Last Updated on May 6, 2015, by eNotes Editorial. Word Count: 386
Bonaparte home. New York City home of young boxer Joe Bonaparte and his family. The furnishings of its combination dining-living room suggest a world of culture and the arts. Its plaster busts of composers Wolfgang Amadeus Mozart and Ludwig von Beethoven and piles of newspapers reflect the family’s interest in music and the arts. Mr. Bonaparte has bought Joe an expensive violin; Joe is initially drawn to the violin, but eventually he chooses to leave it with his father when he chooses boxing over music. At the end of the play Joe’s father hears about his son’s accidental death and talks about bringing him home.
Park bench. Set used only by Joe and his mistress, Lorna. The bench is associated with their developing romantic interest in each other and with Joe’s discussion about boxing versus music.
Moody’s office. Office of Joe’s boxing manager, Tom Moody. Its meager furnishings are appropriate because Tom is almost broke and needs a successful fighter to stay financially secure. It is the place where Joe gets his start in the ring, where plans are made for his future, where his relationship with Lorna begins to sour.
Gymnasium. Facility in which Joe trains. While he works out there, the mobster Eddie Fuseli argues with Moody about Fuseli’s owning “part” of Joe, and Tom encourages Lorna to become friendly with Joe to protect Tom’s interest in him. Here, the emphasis is not on sports; it is on the dark underside of the boxing business.
Dressing room. Dressing room at the arena in which Joe boxes with the Chocolate Drop King, where all the play’s characters gather at the end of act 2. Mr. Bonaparte, whom Joe describes as his “conscience,” watches as he reveals that he has broken his hand, rendering him unable to play the violin. For Joe, it is “the beginning of the world.” However, it is also the end; in the next dressing-room scene Joe discovers that he has killed his opponent. In his desire to escape from his actions, he speeds away with Lorna in a car and dies in an accident that is foreshadowed by his preoccupation with speed and a remark that his violin case looks like a coffin.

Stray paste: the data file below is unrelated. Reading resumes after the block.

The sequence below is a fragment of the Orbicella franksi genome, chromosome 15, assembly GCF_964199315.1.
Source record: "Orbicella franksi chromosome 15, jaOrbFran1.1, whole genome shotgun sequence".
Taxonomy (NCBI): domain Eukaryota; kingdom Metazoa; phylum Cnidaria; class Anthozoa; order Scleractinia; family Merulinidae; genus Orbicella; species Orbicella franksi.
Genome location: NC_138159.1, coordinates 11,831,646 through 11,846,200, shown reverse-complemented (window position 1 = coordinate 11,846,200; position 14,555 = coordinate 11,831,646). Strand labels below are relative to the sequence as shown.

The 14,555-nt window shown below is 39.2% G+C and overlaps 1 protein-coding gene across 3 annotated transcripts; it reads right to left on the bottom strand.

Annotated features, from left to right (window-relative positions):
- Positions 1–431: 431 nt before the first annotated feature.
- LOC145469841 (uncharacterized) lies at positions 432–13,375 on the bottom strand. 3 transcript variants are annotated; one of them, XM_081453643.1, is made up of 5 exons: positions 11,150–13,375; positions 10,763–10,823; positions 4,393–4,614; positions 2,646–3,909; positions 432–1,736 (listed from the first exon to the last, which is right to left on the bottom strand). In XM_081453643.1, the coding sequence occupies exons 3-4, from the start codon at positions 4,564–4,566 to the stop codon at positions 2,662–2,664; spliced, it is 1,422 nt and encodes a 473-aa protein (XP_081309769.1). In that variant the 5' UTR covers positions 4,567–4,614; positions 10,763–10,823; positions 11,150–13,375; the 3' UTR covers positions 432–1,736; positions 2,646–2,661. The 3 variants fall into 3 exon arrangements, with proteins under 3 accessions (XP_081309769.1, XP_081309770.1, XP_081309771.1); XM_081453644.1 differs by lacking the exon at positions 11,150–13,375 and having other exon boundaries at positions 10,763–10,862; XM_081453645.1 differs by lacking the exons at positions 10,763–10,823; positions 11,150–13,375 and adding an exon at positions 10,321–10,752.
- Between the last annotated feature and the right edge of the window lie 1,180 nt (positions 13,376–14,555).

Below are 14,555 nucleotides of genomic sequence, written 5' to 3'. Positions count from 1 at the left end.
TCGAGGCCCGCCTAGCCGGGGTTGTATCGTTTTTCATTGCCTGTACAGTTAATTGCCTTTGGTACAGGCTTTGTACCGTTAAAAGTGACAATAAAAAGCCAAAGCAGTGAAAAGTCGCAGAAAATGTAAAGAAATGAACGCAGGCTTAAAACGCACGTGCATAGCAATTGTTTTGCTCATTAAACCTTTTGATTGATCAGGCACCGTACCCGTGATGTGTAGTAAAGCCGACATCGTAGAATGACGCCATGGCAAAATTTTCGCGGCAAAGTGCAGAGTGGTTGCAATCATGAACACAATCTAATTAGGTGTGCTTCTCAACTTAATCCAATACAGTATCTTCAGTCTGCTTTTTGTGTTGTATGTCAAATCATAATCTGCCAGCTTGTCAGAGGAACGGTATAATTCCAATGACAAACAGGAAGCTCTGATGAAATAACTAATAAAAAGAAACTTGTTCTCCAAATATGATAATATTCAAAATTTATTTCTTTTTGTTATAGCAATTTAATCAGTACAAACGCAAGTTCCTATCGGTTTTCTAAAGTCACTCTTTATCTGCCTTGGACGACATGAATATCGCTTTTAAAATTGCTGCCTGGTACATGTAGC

Last Updated on May 6, 2015, by eNotes Editorial. Word Count: 1048
The Great Depression
Although the exact causes of the Great Depression are still debated, most historians agree that the Stock Market Crash of 1929 helped to usher in this huge economic downturn. However, as the country began to sink financially, President Herbert Hoover, along with many others, thought that the crisis was temporary. Unfortunately, the situation only got worse. This fact, coupled with Hoover’s unyielding stance in not providing federal public aid to individuals, meant that an increasing number of individuals and families were losing their jobs. Starvation became a real issue, and crowds of men would gather around the backs of restaurants, fighting over food scraps in the garbage. The suicide rate steadily rose, and millions of families left their homes to try to find work. In many cases these migrant families would set up shelters on vacant lots in other cities and towns; groups of these shelters came to be known as Hoovervilles.
Boxing in the 1930s
Many people sought relief from the horrors of everyday life in the depression through escapist activities like going to the movies or sporting events, when they could afford them. In such depressed times, sports franchises had to come up with increasingly more sensational events to get people to watch their matches. This was especially true with boxing which at the time was second in popularity only to baseball. In 1935, Joe Louis, a young African-American boxer who had stormed through the amateur ranks, signed a large...
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